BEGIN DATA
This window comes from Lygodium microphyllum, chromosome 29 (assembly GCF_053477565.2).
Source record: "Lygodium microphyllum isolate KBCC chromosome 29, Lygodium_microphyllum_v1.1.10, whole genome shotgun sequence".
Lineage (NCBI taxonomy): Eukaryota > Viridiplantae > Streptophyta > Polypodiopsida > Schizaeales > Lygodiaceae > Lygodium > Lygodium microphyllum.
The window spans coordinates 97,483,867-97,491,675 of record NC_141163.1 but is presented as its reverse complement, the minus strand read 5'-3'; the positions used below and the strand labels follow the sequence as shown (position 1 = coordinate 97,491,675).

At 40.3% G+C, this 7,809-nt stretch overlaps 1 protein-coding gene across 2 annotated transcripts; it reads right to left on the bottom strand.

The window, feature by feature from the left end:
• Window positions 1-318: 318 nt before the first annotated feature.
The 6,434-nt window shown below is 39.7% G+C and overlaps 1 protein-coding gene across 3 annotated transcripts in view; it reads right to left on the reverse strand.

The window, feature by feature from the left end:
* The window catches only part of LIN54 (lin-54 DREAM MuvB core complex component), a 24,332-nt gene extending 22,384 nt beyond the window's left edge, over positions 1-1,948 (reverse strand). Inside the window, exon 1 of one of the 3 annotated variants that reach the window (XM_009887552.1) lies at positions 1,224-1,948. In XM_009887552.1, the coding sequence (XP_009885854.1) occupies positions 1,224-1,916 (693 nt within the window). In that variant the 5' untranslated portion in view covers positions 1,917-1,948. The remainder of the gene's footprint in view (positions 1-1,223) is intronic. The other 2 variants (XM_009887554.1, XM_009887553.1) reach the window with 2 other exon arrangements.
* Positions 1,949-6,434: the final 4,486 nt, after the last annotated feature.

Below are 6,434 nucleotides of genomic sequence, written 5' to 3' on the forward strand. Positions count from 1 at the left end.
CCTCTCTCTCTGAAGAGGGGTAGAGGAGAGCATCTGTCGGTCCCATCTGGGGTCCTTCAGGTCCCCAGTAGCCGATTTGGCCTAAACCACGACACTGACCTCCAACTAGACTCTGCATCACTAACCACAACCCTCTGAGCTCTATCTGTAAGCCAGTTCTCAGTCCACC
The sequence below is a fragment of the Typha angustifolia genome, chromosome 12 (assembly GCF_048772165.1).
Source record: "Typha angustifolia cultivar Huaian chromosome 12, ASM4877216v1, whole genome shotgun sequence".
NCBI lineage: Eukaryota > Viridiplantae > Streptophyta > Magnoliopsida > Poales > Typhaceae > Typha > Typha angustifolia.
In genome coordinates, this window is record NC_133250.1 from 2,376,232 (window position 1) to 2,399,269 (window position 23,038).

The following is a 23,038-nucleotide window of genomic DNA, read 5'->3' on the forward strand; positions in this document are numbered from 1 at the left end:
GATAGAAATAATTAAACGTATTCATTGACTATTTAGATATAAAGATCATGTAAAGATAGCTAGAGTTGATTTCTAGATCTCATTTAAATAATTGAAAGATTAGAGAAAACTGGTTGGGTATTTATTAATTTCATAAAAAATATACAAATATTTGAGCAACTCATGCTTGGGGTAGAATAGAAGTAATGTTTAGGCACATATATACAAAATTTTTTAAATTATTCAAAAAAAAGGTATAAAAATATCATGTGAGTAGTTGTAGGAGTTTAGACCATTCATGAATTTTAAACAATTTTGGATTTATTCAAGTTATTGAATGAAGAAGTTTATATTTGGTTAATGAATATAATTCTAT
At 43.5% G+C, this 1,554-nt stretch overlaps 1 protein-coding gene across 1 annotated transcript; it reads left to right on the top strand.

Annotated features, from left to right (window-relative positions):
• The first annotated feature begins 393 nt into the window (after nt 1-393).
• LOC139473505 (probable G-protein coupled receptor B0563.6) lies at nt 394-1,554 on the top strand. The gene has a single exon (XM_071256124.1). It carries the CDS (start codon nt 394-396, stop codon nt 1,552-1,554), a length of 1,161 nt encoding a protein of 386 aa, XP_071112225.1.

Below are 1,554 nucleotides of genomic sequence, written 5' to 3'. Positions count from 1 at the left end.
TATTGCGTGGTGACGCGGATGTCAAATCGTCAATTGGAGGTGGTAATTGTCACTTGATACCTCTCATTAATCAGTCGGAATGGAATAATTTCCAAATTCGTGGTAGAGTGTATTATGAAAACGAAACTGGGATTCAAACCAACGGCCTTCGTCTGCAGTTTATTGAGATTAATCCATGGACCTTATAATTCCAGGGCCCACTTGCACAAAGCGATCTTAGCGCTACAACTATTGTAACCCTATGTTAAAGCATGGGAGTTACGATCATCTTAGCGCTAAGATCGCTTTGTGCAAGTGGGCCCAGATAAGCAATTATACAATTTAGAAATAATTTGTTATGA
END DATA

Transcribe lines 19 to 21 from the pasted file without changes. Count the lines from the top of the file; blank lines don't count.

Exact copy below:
GATAGAAATAATTAAACGTATTCATTGACTATTTAGATATAAAGATCATGTAAAGATAGCTAGAGTTGATTTCTAGATCTCATTTAAATAATTGAAAGATTAGAGAAAACTGGTTGGGTATTTATTAATTTCATAAAAAATATACAAATATTTGAGCAACTCATGCTTGGGGTAGAATAGAAGTAATGTTTAGGCACATATATACAAAATTTTTTAAATTATTCAAAAAAAAGGTATAAAAATATCATGTGAGTAGTTGTAGGAGTTTAGACCATTCATGAATTTTAAACAATTTTGGATTTATTCAAGTTATTGAATGAAGAAGTTTATATTTGGTTAATGAATATAATTCTAT
At 43.5% G+C, this 1,554-nt stretch overlaps 1 protein-coding gene across 1 annotated transcript; it reads left to right on the top strand.

Annotated features, from left to right (window-relative positions):